1.2 2.4 4.8 9.6 19.2 38.4

> The best noise is 1.2 ADU and the average of the lowest
> 7 values (iso 50 or 100) is 1.7 ADU.
>
> Now let's look at a real device, e.g. a 14-bit converter from
> Analog devices:
> http://www.analog.com/en/prod/0,2877,760%255F788%255FAD7952,00.html
> Note it says: �0.3 LSB typical, �1 LSB maximum.
> Error depends on the speed of conversion. This device does
> maximum 1 million samples per second. Canon's 1D Mark II
> most do 100 million samples per second.
>
> Here is Analog Devices summary of 14 and 16 bit A/Ds working at
> ~ 100 megasamples/sec:
> http://www.analog.com/IST/SelectionTable/?selection_table_id=204
> Notice that the SNR for 14-bit converters ranges 71.9 to
> 77.6 dB, and the lower SNR is for lower power devices (those that
> would more likely be used in cameras). That's less than 12-perfect
> bits equivalent. Also notice that no 16-bit converter reaches an
> SNR above 80 dB (barely over 13 perfect bits equivalent).
>
> 12-bit converters do a little better,
> http://www.analog.com/IST/SelectionTable/?selection_table_id=197
> with SNR at 62 to 71 dB. 62 dB is less than 11 bits, consistent
> with the noise observed in the cameras listed above.
>
> Explore other converters:
> http://www.analog.com/en/subCat/0,2879,760%255F788%255F0%255F%255F0%255F,00.html
>
>
> Busted!
>
> Roger
>
From: John Sheehy on
"Roger N. Clark (change username to rnclark)" <username(a)qwest.net> wrote
in news:45FF8497.8020101(a)qwest.net:

> John Sheehy wrote:
>
>> Quantization is just the act of converting analog data to digitized
>> integers. If there is no added noise in the process, then any analog
>> range of values equivalent to one ADU will wind up with that single
>> ADU value. For systems where absolute values matter, this means
>> errors over any one ADU range, like -0.999 to 0, or -0.5 to +0.499,
>> or 0 to +0.999; never +/- 1 as Roger suggests in other posts.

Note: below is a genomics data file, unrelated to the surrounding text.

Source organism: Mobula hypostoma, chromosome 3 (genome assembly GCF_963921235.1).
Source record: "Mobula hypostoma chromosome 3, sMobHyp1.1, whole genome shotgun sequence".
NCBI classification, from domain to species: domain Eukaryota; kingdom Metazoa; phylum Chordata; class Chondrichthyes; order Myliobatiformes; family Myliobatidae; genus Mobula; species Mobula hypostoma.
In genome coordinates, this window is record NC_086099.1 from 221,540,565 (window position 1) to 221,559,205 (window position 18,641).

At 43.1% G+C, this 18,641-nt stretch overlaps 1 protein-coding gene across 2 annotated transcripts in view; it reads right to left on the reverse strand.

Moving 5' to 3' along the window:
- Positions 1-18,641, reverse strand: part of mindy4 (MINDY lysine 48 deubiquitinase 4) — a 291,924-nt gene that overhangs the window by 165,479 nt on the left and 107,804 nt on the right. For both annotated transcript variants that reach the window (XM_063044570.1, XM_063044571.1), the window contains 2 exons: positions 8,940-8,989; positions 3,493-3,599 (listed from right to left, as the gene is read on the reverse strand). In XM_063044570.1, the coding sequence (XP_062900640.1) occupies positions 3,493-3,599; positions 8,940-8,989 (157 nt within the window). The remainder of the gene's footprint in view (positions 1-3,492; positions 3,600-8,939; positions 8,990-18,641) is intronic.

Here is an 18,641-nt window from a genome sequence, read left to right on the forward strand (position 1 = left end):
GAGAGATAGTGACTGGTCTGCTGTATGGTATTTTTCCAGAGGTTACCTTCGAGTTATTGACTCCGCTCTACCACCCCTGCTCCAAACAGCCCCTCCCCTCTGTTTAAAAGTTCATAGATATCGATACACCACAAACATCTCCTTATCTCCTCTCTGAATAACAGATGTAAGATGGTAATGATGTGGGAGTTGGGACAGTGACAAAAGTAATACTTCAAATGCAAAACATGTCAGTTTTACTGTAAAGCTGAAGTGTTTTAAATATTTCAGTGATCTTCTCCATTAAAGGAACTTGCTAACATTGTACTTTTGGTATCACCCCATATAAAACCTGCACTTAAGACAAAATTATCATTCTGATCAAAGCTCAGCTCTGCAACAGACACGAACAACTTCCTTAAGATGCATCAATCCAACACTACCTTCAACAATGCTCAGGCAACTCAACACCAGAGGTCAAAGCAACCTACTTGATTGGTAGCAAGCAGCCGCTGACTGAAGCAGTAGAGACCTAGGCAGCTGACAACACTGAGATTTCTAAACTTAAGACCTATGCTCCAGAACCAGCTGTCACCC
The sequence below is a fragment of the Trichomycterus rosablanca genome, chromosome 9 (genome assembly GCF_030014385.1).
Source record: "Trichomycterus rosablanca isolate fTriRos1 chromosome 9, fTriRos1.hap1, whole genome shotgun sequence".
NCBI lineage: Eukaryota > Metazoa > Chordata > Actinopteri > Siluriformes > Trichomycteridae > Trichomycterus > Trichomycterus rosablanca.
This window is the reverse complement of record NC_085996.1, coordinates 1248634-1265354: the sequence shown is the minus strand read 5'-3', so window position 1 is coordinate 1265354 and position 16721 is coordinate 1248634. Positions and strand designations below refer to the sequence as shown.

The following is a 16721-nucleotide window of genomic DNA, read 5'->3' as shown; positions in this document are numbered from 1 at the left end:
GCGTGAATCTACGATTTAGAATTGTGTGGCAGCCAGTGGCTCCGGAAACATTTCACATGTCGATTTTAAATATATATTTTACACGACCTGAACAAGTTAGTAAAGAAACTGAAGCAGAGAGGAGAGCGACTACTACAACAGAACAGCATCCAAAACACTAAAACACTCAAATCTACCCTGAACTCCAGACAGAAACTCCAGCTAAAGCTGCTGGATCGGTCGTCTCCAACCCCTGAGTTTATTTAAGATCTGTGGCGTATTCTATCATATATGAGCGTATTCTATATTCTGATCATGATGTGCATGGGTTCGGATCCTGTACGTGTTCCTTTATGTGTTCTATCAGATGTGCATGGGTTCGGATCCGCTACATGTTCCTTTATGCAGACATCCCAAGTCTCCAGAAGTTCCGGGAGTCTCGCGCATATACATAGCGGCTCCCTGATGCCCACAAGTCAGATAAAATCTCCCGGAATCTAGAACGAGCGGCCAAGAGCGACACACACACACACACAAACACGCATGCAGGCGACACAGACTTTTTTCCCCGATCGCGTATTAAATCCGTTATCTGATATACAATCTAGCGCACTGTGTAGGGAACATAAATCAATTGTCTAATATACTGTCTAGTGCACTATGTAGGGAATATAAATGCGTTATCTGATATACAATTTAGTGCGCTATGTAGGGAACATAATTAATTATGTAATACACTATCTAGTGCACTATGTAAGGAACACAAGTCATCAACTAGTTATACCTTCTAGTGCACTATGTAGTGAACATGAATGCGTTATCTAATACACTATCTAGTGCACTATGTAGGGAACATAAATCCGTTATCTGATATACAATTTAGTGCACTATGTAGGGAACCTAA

>
> Gee, some simple research would prove you are wrong.

Gee, maybe you should read what I actually write. I never said that the
low ISO read noise has nothing to do with the ADC. I said it wasn't the
*bit depth* that causes the noise, in reply to the idea that the noise
was a mathematical artifact of quantization. It is only reasonable that
in the design of ADCs, bit depth far beyond analog noise are not
worthwhile, in general, making the typical ADC only designed for a
worthwhile bit depth, putting them all in a close range.

If you google my posts in other forums, you will see that I have
concluded that the flat rate of read noise at all Canon DSLR ISOs
probably has something to do with the last stages, including the ADC. I
have not concluded, in along time, however, that it is because of the
bit depth of the capture. It is easy to quantize data further, and see
at what point on the quantization curve you are. The fact is, you have
to quantize ISO 100 by about two bits, and ISO 1600 by about 3 bits,
before you see more noise, due to the quantization.

> Try reading http://en.wikipedia.org/wiki/Analog-to-digital_converter
> which is a pretty good writ-up.
> For example, note the statement:
> "Commercial converters usually have �0.5 to �1.5 LSB error in their
> output." (section on commercial analog-to-digital converters.

If you had paid any attention to what I wrote, you would have seen that I
wrote "If there is no added noise ...". IOW, I was clearly and
deliberately taking the mathematical aspect of quantization into
isolation. I mentioned also in some other spot that it was not 100%
clear if you were talking about the mathematical act of quantization, or
the total effect of the ADC, incuding the noise it introduces. The fact
is, you used the exact term "+/- 1", which doesn't look like a real noise
figure, but a mathematical, theoretical one. For me to lean towards the
interpretation that you meant that the +/- 1 was a mathematical error was
only logical. Once again, your language leaves a lot of mystery.